Where did you get the book: E-arc from publisher
Release Date: Out now
Parts One to Four:
A former smuggler and thief, Ariq—better known as the Kraken King—doesn’t know what to make of the clever, mysterious woman he rescues from an airship besieged by marauders. Unsure if she’s a spy or a pawn in someone else’s game, Ariq isn’t about to let her out of his sight until he finds out…
After escaping her fourth kidnapping attempt in a year, Zenobia Fox has learned to vigilantly guard her identity. While her brother Archimedes is notorious for his exploits, Zenobia has had no adventures to call her own—besides the stories she writes. But when she jumps at the chance to escape to the wilds of Australia and acquire research for her next story, Zenobia quickly discovers that the voyage will be far more adventurous than any fiction she could put to paper…
*Blurb taken from Goodreads*
Cass: Yay, Zenobia! I loved her snarky passive aggressive letters when her suicidally reckless brother was the lead in previous installments. I am so excited to spend more time with her. (Scarsdale also requires his own outing. Supporting Characters Unite!). Though I am not so sure how I feel about this “serial novel” format. I admit I cheated and read the whole thing in one fell swoop. I am too impatient for an actual serial novella.
Has: I definitely agree that this is a fabulous series and I was also looking forward to reading Zenobia’s story which was fantastic. I also thought it was perfectly structured especially with the serial nature of the story and I loved the action packed introduction. Although, like you, I ended up reading it one glomfest despite my intention to read it as a serial.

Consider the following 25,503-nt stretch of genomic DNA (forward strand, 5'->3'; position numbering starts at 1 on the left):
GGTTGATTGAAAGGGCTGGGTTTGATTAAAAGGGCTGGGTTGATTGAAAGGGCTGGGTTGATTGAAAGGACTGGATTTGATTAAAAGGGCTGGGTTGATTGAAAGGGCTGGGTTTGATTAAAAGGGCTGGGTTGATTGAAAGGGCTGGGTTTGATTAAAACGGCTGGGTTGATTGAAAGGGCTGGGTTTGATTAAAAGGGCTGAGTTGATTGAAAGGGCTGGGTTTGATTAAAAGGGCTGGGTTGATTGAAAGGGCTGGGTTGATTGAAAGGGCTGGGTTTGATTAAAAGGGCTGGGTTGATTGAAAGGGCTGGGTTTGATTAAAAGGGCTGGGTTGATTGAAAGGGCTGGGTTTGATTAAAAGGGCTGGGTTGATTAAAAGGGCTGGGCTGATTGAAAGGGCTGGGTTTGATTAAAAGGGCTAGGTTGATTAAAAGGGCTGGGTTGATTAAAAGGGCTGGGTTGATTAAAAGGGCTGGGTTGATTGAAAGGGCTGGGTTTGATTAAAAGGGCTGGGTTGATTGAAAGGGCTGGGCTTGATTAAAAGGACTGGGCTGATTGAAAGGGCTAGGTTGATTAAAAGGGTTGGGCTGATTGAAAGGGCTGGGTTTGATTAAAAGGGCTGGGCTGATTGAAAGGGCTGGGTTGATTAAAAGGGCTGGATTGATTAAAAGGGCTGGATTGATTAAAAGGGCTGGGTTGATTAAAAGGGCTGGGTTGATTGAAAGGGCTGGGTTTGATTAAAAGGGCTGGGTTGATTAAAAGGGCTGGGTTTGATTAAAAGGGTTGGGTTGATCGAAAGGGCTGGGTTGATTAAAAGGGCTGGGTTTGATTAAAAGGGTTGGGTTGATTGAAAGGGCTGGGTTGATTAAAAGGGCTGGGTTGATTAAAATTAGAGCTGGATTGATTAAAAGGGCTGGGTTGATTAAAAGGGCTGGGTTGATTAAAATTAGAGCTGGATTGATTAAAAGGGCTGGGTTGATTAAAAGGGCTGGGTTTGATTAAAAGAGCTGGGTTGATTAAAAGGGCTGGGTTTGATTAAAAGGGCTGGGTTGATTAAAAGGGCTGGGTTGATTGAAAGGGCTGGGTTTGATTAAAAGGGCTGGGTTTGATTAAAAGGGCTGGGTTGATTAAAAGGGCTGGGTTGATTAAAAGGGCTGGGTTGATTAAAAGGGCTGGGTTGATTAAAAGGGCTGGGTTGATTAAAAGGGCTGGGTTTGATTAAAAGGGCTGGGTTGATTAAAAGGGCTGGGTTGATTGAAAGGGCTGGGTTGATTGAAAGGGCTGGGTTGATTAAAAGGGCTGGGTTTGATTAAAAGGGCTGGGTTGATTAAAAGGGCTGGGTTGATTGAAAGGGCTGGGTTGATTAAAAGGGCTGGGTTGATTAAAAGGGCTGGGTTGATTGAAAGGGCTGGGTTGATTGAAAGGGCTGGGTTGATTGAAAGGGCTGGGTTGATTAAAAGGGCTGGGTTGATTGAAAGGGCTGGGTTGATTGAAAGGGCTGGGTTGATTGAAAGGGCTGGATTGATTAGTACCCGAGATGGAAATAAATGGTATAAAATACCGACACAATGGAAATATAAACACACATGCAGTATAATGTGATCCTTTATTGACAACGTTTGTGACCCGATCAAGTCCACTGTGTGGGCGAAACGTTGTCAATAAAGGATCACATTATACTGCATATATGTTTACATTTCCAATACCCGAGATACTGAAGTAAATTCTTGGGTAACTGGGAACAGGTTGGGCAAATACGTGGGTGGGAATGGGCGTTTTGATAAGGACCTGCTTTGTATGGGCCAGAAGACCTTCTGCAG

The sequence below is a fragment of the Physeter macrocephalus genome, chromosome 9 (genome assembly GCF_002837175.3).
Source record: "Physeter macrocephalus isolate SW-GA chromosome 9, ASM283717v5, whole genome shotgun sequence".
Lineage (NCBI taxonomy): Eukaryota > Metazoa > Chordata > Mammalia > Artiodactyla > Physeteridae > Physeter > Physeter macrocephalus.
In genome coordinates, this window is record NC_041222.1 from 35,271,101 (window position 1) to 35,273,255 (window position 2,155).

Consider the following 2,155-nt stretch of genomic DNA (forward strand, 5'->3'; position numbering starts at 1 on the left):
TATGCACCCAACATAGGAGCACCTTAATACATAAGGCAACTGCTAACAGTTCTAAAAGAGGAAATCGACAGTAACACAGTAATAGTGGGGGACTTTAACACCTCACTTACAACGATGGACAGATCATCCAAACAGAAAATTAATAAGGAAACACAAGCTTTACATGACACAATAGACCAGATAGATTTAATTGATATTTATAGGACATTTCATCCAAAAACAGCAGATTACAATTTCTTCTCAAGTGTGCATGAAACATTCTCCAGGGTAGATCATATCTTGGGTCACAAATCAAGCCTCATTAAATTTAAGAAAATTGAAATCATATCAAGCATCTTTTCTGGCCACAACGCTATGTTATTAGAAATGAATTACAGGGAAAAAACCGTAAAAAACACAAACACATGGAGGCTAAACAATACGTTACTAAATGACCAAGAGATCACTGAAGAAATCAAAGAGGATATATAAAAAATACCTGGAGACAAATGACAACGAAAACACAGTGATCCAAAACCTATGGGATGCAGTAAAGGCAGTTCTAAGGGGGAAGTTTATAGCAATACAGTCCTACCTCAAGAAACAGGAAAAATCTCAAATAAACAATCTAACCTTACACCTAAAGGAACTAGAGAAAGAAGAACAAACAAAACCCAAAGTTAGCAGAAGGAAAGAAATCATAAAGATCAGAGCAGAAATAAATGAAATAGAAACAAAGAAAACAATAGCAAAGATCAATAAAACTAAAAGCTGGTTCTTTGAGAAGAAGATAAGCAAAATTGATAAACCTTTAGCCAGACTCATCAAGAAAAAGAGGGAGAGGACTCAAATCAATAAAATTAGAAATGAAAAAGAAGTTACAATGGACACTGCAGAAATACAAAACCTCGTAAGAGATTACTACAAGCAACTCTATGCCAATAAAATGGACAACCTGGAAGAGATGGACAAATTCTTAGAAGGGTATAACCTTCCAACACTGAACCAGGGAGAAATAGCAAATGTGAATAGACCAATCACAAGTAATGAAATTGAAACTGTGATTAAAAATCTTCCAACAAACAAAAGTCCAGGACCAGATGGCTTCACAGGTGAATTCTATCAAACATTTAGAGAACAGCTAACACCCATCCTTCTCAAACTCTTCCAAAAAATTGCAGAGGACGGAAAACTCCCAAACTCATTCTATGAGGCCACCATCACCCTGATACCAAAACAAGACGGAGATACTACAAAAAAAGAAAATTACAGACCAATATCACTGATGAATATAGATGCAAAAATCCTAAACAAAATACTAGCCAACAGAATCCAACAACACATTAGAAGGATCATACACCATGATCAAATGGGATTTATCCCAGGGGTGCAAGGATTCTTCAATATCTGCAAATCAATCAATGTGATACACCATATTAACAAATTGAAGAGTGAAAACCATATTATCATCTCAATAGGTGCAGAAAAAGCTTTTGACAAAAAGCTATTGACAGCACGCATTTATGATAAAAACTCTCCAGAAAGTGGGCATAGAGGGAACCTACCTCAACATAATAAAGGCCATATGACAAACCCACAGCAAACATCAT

Cass: Perfect? Nothing without dragons is perfect! (Seriously, if we could get MelJean to write some nano-dragons into this series, I would lose my mind.)
I guess since my opening volley is about the less-than-perfection, I’ll lay out my primary gripe right up front. I am not a fan of romance generally (though I do like this series, and am continually deluding myself that it is, in fact, Steampunk Urban Fantasy), so I am especially aggravated by romance tropes. In here we the “misunderstanding comes between two lovers” thing. Groan. Zenobia, who doesn’t speak the local language, is informed that Ariq was sitting next to a drunk man while said drunk man proclaims he does not think she is at all attractive. Now we can never be together!
Let’s look at the problems with this response:
- It’s hearsay! Zenobia did not hear the conversation first hand. OBJECTION, your Honor. This statement is inadmissible.
- Mistranslation? Just because someone is fluent in a language does not make them fluent in subtext. How sure is Zenobia that her bodyguard was able to pick up on and properly ascribe all the nuances?
- Eavesdropping never tells you the whole story! This came from a snippet of a conversation the women were not even a part of.
- And most importantly of all, Ariq wasn’t the one who said it! He didn’t even agree.
This is what I would call a non-issue completely unworthy of discussion. But instead it becomes a thing.
I was absolutely loving the opportunity to see more of The Iron Seas world, and all the other fascinating non-eurocentric cultures….but was completely derailed by unnecessary angst and drama.